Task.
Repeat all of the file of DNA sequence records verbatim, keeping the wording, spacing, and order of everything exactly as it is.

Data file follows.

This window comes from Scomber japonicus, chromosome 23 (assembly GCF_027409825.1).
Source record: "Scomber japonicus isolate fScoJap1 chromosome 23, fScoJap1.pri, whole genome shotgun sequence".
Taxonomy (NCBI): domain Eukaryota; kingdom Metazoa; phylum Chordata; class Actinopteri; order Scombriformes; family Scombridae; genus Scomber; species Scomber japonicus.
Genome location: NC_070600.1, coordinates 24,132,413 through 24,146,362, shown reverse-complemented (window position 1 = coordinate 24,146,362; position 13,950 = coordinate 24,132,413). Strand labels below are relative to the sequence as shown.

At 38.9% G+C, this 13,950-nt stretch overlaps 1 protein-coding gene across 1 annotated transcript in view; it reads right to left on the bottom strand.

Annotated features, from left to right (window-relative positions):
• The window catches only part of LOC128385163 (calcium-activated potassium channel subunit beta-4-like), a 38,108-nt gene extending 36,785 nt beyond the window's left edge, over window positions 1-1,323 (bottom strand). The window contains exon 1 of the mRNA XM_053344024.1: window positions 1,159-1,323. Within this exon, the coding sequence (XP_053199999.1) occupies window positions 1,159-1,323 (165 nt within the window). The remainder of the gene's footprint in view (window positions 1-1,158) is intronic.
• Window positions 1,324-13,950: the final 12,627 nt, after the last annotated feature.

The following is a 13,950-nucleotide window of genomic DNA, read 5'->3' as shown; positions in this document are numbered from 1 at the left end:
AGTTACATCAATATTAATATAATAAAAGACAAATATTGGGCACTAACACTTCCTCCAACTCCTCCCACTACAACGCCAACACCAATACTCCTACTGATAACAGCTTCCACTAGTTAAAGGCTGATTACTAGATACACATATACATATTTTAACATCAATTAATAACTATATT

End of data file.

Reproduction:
This window comes from Scomber japonicus, chromosome 23 (assembly GCF_027409825.1).
Source record: "Scomber japonicus isolate fScoJap1 chromosome 23, fScoJap1.pri, whole genome shotgun sequence".
Taxonomy (NCBI): domain Eukaryota; kingdom Metazoa; phylum Chordata; class Actinopteri; order Scombriformes; family Scombridae; genus Scomber; species Scomber japonicus.
Genome location: NC_070600.1, coordinates 24,132,413 through 24,146,362, shown reverse-complemented (window position 1 = coordinate 24,146,362; position 13,950 = coordinate 24,132,413). Strand labels below are relative to the sequence as shown.

At 38.9% G+C, this 13,950-nt stretch overlaps 1 protein-coding gene across 1 annotated transcript in view; it reads right to left on the bottom strand.

Annotated features, from left to right (window-relative positions):
• The window catches only part of LOC128385163 (calcium-activated potassium channel subunit beta-4-like), a 38,108-nt gene extending 36,785 nt beyond the window's left edge, over window positions 1-1,323 (bottom strand). The window contains exon 1 of the mRNA XM_053344024.1: window positions 1,159-1,323. Within this exon, the coding sequence (XP_053199999.1) occupies window positions 1,159-1,323 (165 nt within the window). The remainder of the gene's footprint in view (window positions 1-1,158) is intronic.
• Window positions 1,324-13,950: the final 12,627 nt, after the last annotated feature.

The following is a 13,950-nucleotide window of genomic DNA, read 5'->3' as shown; positions in this document are numbered from 1 at the left end:
AGTTACATCAATATTAATATAATAAAAGACAAATATTGGGCACTAACACTTCCTCCAACTCCTCCCACTACAACGCCAACACCAATACTCCTACTGATAACAGCTTCCACTAGTTAAAGGCTGATTACTAGATACACATATACATATTTTAACATCAATTAATAACTATATT